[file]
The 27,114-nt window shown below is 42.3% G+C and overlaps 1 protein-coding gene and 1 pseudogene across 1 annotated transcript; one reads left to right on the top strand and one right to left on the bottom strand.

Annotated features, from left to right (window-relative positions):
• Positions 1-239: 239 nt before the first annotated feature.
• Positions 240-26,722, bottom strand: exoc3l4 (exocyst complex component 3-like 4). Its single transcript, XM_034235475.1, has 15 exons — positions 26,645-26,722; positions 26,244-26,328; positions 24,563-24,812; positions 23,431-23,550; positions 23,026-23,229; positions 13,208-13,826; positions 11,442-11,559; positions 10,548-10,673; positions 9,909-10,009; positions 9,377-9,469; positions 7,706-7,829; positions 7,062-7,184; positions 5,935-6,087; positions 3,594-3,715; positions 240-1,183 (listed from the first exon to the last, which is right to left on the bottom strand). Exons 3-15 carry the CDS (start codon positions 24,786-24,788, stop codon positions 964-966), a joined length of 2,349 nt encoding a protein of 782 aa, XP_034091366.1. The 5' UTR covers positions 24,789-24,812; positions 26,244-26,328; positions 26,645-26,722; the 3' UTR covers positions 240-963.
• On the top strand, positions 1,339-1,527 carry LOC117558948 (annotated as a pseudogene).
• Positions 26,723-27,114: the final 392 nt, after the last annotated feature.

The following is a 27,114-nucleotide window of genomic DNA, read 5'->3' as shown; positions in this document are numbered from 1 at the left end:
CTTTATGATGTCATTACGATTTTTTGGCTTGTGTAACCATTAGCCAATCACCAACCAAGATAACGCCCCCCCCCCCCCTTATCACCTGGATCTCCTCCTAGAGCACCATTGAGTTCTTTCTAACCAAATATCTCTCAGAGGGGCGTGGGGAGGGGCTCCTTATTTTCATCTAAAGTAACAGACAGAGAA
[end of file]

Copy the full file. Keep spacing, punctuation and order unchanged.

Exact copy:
The 27,114-nt window shown below is 42.3% G+C and overlaps 1 protein-coding gene and 1 pseudogene across 1 annotated transcript; one reads left to right on the top strand and one right to left on the bottom strand.

Annotated features, from left to right (window-relative positions):
• Positions 1-239: 239 nt before the first annotated feature.
• Positions 240-26,722, bottom strand: exoc3l4 (exocyst complex component 3-like 4). Its single transcript, XM_034235475.1, has 15 exons — positions 26,645-26,722; positions 26,244-26,328; positions 24,563-24,812; positions 23,431-23,550; positions 23,026-23,229; positions 13,208-13,826; positions 11,442-11,559; positions 10,548-10,673; positions 9,909-10,009; positions 9,377-9,469; positions 7,706-7,829; positions 7,062-7,184; positions 5,935-6,087; positions 3,594-3,715; positions 240-1,183 (listed from the first exon to the last, which is right to left on the bottom strand). Exons 3-15 carry the CDS (start codon positions 24,786-24,788, stop codon positions 964-966), a joined length of 2,349 nt encoding a protein of 782 aa, XP_034091366.1. The 5' UTR covers positions 24,789-24,812; positions 26,244-26,328; positions 26,645-26,722; the 3' UTR covers positions 240-963.
• On the top strand, positions 1,339-1,527 carry LOC117558948 (annotated as a pseudogene).
• Positions 26,723-27,114: the final 392 nt, after the last annotated feature.

The following is a 27,114-nucleotide window of genomic DNA, read 5'->3' as shown; positions in this document are numbered from 1 at the left end:
CTTTATGATGTCATTACGATTTTTTGGCTTGTGTAACCATTAGCCAATCACCAACCAAGATAACGCCCCCCCCCCCCCTTATCACCTGGATCTCCTCCTAGAGCACCATTGAGTTCTTTCTAACCAAATATCTCTCAGAGGGGCGTGGGGAGGGGCTCCTTATTTTCATCTAAAGTAACAGACAGAGAA